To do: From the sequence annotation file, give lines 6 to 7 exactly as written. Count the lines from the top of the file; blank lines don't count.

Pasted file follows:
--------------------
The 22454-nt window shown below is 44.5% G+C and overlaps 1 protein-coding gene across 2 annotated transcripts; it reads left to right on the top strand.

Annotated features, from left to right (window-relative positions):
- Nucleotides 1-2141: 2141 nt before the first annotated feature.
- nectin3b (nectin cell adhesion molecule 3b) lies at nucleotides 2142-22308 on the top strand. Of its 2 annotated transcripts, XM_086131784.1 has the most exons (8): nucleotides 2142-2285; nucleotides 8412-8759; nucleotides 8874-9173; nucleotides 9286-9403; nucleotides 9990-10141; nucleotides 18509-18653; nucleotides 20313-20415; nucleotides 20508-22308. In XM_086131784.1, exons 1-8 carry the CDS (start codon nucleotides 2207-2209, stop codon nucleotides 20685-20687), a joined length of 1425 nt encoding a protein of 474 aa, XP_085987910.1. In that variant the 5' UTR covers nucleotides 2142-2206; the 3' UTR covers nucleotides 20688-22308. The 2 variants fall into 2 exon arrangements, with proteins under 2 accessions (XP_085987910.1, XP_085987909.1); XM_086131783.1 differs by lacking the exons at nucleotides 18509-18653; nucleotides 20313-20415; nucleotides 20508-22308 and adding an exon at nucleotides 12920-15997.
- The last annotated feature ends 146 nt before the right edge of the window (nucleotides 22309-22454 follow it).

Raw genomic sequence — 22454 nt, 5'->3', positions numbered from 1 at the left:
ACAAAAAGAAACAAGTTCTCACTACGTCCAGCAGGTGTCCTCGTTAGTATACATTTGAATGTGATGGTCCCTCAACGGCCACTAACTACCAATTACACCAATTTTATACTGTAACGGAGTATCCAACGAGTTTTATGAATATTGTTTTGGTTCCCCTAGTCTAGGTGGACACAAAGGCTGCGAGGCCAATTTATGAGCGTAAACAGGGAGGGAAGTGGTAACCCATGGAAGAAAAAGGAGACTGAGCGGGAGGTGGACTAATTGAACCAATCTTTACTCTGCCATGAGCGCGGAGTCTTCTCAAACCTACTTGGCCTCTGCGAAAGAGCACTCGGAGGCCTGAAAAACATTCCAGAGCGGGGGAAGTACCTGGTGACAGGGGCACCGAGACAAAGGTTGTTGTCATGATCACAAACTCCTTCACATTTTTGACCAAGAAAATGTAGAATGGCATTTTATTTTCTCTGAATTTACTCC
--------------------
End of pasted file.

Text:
Raw genomic sequence — 22454 nt, 5'->3', positions numbered from 1 at the left:
ACAAAAAGAAACAAGTTCTCACTACGTCCAGCAGGTGTCCTCGTTAGTATACATTTGAATGTGATGGTCCCTCAACGGCCACTAACTACCAATTACACCAATTTTATACTGTAACGGAGTATCCAACGAGTTTTATGAATATTGTTTTGGTTCCCCTAGTCTAGGTGGACACAAAGGCTGCGAGGCCAATTTATGAGCGTAAACAGGGAGGGAAGTGGTAACCCATGGAAGAAAAAGGAGACTGAGCGGGAGGTGGACTAATTGAACCAATCTTTACTCTGCCATGAGCGCGGAGTCTTCTCAAACCTACTTGGCCTCTGCGAAAGAGCACTCGGAGGCCTGAAAAACATTCCAGAGCGGGGGAAGTACCTGGTGACAGGGGCACCGAGACAAAGGTTGTTGTCATGATCACAAACTCCTTCACATTTTTGACCAAGAAAATGTAGAATGGCATTTTATTTTCTCTGAATTTACTCC